As a way to save manpower and be more sustainable, the Philadelphia suburb of Upper Dublin, Pennsylvania, has been employing a few dozen Katahdin sheep to help maintain rocky storm water basins on municipal property for the last six years.
According to a report on philly.com, the move to use goats, sheep and other grazing lifestock is growing in popularity in suburban municipalities.
The animals are usually used in areas that are difficult for human workers to access. They mow down on the invasive species.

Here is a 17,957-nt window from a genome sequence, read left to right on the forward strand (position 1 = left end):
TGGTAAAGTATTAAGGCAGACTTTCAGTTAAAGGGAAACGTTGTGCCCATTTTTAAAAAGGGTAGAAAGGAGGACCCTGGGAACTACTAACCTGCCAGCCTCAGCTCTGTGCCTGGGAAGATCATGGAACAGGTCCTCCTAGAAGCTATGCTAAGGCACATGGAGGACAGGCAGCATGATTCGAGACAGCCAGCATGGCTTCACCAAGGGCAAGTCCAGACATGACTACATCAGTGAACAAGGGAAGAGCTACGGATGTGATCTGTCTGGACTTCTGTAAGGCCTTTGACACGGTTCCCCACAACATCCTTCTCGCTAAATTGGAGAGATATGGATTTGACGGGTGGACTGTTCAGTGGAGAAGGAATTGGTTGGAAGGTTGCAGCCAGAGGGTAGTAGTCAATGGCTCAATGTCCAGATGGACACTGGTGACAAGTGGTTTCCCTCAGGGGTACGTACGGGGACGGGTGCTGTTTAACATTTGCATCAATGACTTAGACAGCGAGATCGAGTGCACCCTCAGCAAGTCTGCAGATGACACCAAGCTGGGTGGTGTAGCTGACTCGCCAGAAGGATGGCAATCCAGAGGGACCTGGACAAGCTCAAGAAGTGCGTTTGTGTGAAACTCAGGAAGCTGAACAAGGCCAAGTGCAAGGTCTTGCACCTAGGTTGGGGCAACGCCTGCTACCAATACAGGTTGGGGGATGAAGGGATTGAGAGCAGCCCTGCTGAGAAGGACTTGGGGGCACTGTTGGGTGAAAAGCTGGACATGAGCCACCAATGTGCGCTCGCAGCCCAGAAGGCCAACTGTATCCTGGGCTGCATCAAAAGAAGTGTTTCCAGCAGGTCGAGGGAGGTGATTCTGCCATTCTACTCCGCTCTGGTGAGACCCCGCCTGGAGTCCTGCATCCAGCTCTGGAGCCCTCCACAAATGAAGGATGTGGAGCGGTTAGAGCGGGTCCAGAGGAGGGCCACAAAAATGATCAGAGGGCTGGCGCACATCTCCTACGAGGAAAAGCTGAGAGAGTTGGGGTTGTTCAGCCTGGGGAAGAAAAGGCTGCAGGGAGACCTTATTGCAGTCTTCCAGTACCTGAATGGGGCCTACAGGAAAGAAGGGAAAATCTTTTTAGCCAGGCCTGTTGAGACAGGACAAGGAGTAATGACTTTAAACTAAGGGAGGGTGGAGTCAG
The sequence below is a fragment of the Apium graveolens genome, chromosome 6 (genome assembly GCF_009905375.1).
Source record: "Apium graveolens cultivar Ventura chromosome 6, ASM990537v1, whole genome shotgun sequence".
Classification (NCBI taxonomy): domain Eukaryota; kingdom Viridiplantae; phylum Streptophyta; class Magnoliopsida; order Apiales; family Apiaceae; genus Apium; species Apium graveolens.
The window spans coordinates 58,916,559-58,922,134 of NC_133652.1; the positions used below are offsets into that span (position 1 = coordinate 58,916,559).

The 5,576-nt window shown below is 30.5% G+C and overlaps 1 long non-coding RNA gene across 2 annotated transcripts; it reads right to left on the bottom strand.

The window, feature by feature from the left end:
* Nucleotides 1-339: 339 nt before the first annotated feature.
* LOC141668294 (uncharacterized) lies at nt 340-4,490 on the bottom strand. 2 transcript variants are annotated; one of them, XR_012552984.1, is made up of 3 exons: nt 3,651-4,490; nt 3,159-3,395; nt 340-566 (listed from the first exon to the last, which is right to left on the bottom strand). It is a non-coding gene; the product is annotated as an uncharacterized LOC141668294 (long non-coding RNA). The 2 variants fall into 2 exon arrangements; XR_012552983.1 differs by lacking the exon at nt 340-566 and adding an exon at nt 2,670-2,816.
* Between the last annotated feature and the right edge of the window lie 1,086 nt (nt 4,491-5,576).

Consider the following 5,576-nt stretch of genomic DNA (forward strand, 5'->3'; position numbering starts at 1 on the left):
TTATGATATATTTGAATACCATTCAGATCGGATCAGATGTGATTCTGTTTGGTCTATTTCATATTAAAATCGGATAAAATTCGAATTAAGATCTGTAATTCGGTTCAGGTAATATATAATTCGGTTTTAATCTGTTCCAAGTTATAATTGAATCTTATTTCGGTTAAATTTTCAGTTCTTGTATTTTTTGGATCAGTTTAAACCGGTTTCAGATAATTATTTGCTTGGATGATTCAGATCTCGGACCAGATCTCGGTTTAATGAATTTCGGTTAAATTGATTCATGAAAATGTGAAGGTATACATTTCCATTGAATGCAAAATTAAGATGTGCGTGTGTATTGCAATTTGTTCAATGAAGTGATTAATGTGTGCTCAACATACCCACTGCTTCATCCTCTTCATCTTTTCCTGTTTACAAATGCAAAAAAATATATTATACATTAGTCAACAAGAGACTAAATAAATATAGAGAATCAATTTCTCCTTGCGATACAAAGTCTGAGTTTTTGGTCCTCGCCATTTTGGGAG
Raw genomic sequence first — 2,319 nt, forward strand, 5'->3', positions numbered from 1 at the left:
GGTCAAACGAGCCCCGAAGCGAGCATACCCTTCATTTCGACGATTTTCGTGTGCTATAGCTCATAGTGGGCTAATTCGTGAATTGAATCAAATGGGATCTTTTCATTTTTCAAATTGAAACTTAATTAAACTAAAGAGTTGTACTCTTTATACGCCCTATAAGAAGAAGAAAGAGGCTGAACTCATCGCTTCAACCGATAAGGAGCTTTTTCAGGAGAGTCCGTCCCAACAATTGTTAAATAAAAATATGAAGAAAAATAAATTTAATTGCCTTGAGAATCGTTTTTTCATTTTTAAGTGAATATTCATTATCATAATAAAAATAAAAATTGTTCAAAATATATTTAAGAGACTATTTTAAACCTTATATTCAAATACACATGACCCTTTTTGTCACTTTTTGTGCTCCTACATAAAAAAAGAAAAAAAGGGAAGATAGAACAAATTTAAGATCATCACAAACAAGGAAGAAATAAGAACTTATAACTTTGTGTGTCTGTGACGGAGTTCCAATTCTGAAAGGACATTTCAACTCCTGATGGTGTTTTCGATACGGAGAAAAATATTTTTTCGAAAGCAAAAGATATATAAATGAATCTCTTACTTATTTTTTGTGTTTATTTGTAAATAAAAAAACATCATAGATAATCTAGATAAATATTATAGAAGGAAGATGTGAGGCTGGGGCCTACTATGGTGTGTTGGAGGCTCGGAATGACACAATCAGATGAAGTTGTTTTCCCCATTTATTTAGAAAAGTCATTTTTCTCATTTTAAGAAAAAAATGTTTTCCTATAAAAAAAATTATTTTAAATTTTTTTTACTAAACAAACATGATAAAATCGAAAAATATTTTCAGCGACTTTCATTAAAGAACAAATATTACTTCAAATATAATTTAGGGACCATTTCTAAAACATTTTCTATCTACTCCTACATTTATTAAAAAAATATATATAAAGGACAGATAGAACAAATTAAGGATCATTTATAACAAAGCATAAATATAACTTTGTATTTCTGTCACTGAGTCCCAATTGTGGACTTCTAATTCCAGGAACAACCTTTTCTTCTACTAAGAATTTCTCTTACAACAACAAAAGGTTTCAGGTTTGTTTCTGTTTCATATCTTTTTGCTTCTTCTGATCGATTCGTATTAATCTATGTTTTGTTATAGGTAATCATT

Upper Dublin’s herd usually spends about four months circulating among properties in the county, according to the report. They’re on loan from Susan Sacks’ farm, a plot of family land about 40 minutes north in Perkiomenville.
It’s not costing Upper Dublin anything to borrow the sheep. They thrive outdoors without any shelter, and aside from a few refills of their water trough each week, the sheep are pretty much left to their own devices, the article says.
Goats are thriving about an hour away at the Lanchester Landfill, The Chester County Solid Waste Authority has maintained the goats at the property for several years that graze on 500 acres.
And Upper Merion Township, an overgrown park was cleared with about 20 goats – a cheaper alternative than using herbicides and machinery.